For my media friends: it will make an interesting photo if you pay PNCA a visit tomorrow.
Fouzia Saeed A social scientist with a PhD from the University of Minnesota and the author of "Taboo! The Hidden Culture of a Red Light Area."
The views expressed by the writer and the reader comments do not necassarily reflect the views and policies of the Express Tribune.


Musalman RAshed | 12 years ago | Reply I wish people with some stats would come here and talk about maligning institutions... I agree with Mr pert who has given some insight into the dilemma of this nation. Whenever something goes wrong, Army is called, we stagger, and then stabilise, and then start doing all this over and over again... Yes, Army eats and flourishes on tax payers money, but they are the only ones in this entire nation that are regular taxpayers, as an organization and institution, not individual persons, facing a fool proof tax recovery process...... We talk of dozen plots, can Mr Vaqas please give me an example to quote, or a reference??? Yes i have heard they are given a house at the end of the service, for which 50 % amount they still have to pay at the time of taking over, the remaining amount deducted over their entire service of something like 25 yrs. And a plot on the same lines... But dont all strong institutions over the country do that? We have all sort of government and semi-government organizations pursuing such like welfare projects for their employess... Why?? Coz they are not paid in hundres of thousands of rupees over a month for just being an executive, of a 3rd World country, on the brink of economical, social, and most probably moral collapse.. And yet we dont care, we just worry over our pocket... Again I ask you all, do we judge ourselves and let others judge us by the mere personality of a few that make it to the media? People are tried in Army for serious charges, from generals to sepoys, but it is not made public for the media to make fun of.... And how sincere is our media, has anyone ever asked this question??? We talk of Raymond Davis, and then we switch to PNS Mehran, may be Osama Bin Laden in abbotabad and then the judiciary??? Has anyone ever thought of pursuing any of these issues to the extent of satisfaction of our conscience?? No, we are more concerned for the disturbance caused to an entertainment function that we were so much looking forward to.... And if Pa Army was such a misery, UN would not be proud to have the World's largest contribution of Peace keeping Missions all over the world from this pathetic infra-structure... And these are facts I am talking about... And im Sorry worthy author, i still would not call the civilians " bloody civilians", cause afterall, we are one nation, and pin-pointing each other isnt going to help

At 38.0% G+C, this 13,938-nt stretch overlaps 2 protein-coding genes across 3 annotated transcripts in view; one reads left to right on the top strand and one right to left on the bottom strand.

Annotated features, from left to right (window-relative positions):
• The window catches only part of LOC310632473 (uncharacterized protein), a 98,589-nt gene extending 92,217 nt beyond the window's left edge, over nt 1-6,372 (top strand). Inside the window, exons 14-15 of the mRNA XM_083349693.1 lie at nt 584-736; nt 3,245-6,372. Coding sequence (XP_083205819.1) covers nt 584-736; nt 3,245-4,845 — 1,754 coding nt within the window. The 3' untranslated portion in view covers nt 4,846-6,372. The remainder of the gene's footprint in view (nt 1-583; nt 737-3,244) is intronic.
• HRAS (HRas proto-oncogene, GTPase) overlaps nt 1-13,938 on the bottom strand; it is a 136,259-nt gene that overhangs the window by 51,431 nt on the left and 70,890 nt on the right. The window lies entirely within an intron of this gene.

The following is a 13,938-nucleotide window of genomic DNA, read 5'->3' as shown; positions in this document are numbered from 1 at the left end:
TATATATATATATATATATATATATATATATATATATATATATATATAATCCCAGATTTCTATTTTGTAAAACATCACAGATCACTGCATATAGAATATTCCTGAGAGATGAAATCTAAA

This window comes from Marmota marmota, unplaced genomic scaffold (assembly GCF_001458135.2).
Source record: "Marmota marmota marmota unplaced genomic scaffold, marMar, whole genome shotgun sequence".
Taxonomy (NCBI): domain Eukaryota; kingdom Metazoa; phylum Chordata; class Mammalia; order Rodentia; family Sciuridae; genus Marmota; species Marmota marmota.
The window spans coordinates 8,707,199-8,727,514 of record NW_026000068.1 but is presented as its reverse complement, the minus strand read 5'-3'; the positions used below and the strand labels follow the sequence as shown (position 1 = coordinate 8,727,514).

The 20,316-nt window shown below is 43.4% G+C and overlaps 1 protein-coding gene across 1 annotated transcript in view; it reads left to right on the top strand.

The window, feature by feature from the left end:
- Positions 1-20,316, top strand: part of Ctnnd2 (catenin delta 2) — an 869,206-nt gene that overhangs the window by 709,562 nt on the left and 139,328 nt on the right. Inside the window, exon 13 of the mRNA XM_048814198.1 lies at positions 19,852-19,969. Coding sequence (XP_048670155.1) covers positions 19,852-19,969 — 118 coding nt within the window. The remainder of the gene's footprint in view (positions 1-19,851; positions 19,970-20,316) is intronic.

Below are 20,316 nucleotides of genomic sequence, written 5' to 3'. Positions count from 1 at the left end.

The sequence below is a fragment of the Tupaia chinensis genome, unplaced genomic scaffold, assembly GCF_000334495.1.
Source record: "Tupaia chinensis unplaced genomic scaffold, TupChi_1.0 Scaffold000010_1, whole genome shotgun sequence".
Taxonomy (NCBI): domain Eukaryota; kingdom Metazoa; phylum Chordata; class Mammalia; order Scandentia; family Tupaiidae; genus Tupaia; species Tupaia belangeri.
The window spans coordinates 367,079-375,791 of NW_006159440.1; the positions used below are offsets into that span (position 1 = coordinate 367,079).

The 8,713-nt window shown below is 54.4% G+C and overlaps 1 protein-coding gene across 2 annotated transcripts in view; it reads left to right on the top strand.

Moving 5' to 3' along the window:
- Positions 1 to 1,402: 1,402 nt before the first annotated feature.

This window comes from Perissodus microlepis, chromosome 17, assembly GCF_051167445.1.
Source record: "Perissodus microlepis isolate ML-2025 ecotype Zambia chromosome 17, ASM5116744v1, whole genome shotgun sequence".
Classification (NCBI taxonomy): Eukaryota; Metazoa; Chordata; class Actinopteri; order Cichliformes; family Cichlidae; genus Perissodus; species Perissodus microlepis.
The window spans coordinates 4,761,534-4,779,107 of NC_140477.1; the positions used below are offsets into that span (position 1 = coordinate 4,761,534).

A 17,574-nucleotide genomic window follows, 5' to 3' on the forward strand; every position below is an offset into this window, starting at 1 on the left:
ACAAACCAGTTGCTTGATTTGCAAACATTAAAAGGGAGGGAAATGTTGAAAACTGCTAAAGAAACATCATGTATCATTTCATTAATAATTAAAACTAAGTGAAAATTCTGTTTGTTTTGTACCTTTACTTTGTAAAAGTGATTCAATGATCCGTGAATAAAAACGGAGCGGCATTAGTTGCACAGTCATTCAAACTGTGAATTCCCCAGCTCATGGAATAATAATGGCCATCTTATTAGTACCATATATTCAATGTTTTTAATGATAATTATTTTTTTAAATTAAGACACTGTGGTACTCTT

CitiZen | 12 years ago | Reply For my media friends: it will make an interesting photo if you pay PNCA a visit tomorrow. all in all you totally skipped the purpose of the exhibition during you entire ranting... the exhibition is being held to celebrate the tremendous role of Pakistan Army in UN PEACEKEEPING FORCES missions the world over! this is something your media friends should be covering instead of counting the boots---